Singer Sinéad O’Connor is almost as famous for ripping up a photo of Pope John Paul II in 1992 while guest hosting Saturday Night Live as she is for her music.
The world was scandalised, though in later years she proved to have been ahead of her time by explaining she had been protesting sexual abuse by clergy.
“Holy Terror," proclaimed the next day’s New York Daily News front page. The move, during a performance of Bob Marley’s song War, marked her as a controversial figure for years.
Seven years after ripping up the photo, in 1999, she was ordained as a priest of the Catholic Latin Tridentine Church. About a decade after that she announced she had converted and become Muslim.
She is now apparently getting more in-depth about the move that sent the world reeling in shock in her new memoir, Rememberings, excerpted recently in Rolling Stone.
The photo, O’Connor explained, had been on her mother’s wall, and she’d taken it down on the day she died.
“I took down from her bedroom wall the only photo she ever had up there, which was of Pope John Paul II,” O’Connor wrote, in the excerpt published in Rolling Stone. “It was taken when he visited Ireland in 1979. ‘Young people of Ireland,’ he had said after making a show of kissing the ground at the Dublin airport like the flight had been overly frightening, ‘I love you.’ What a load of claptrap. Nobody loved us. Not even God. Sure, even our mothers and fathers couldn’t stand us.”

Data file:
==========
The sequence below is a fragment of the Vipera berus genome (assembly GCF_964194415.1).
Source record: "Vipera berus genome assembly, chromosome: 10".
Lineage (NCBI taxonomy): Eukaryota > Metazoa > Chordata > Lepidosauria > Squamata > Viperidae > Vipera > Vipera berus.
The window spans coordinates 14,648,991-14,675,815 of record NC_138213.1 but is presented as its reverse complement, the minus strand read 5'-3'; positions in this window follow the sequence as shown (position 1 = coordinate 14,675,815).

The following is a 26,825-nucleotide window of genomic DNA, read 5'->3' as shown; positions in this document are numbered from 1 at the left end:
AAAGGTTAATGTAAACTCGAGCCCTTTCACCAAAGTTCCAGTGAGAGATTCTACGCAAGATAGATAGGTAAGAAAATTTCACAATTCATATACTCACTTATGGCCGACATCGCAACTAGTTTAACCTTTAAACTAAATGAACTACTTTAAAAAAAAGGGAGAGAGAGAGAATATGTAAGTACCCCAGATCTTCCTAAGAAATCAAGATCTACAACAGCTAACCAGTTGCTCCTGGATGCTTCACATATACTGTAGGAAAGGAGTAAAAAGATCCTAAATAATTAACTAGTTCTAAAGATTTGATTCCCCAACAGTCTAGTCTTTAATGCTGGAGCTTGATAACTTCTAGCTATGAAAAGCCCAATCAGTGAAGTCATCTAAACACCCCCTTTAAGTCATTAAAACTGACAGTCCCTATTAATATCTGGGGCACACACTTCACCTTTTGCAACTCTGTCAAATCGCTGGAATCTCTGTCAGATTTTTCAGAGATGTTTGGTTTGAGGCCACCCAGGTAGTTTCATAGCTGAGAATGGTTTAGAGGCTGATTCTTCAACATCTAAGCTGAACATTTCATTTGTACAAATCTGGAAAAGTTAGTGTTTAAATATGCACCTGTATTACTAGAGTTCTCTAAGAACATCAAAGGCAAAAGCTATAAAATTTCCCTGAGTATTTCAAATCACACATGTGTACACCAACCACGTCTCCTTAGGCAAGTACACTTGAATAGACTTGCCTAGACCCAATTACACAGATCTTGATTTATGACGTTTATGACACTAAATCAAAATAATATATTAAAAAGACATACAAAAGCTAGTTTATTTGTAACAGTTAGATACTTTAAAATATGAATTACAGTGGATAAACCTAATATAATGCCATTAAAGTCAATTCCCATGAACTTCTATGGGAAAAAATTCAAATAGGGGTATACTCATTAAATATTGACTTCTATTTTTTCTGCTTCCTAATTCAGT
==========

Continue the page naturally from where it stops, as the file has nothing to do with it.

Added to that, ahead of her SNL appearance, the Irish-English singer had been “pissed off” after reading accounts in Irish newspapers about children abused by priests, but whose accounts were dismissed by police and bishops, she recounted.
“My intention had always been to destroy my mother’s photo of the pope,” she wrote. “It represented lies and liars and abuse.”
What she wasn’t sure of was how. The idea for that came from a 1978 stunt when Bob Geldof had shredded a a photo of Olivia Newton-John and John Travolta on Top Of The Pops because of the inordinate amount of time he felt their Grease hit Summer Nights had remained atop the charts before being bumped by his Boomtown Rats’ single Rat Trap, O’Connor recounted.
She rehearsed the number with another photo so that no one knew what she was going to do. After she tore it up there was just shocked silence. NBC banned her for life. But she has no regrets.
“Everyone wants a pop star, see?” she wrote. “But I am a protest singer. I just had stuff to get off my chest. I had no desire for fame .... I don’t define success as having a good name or being wealthy. I define success by whether I keep the contract I made with the Holy Spirit before I made one with the music business.” – New York Daily News/Tribune News Service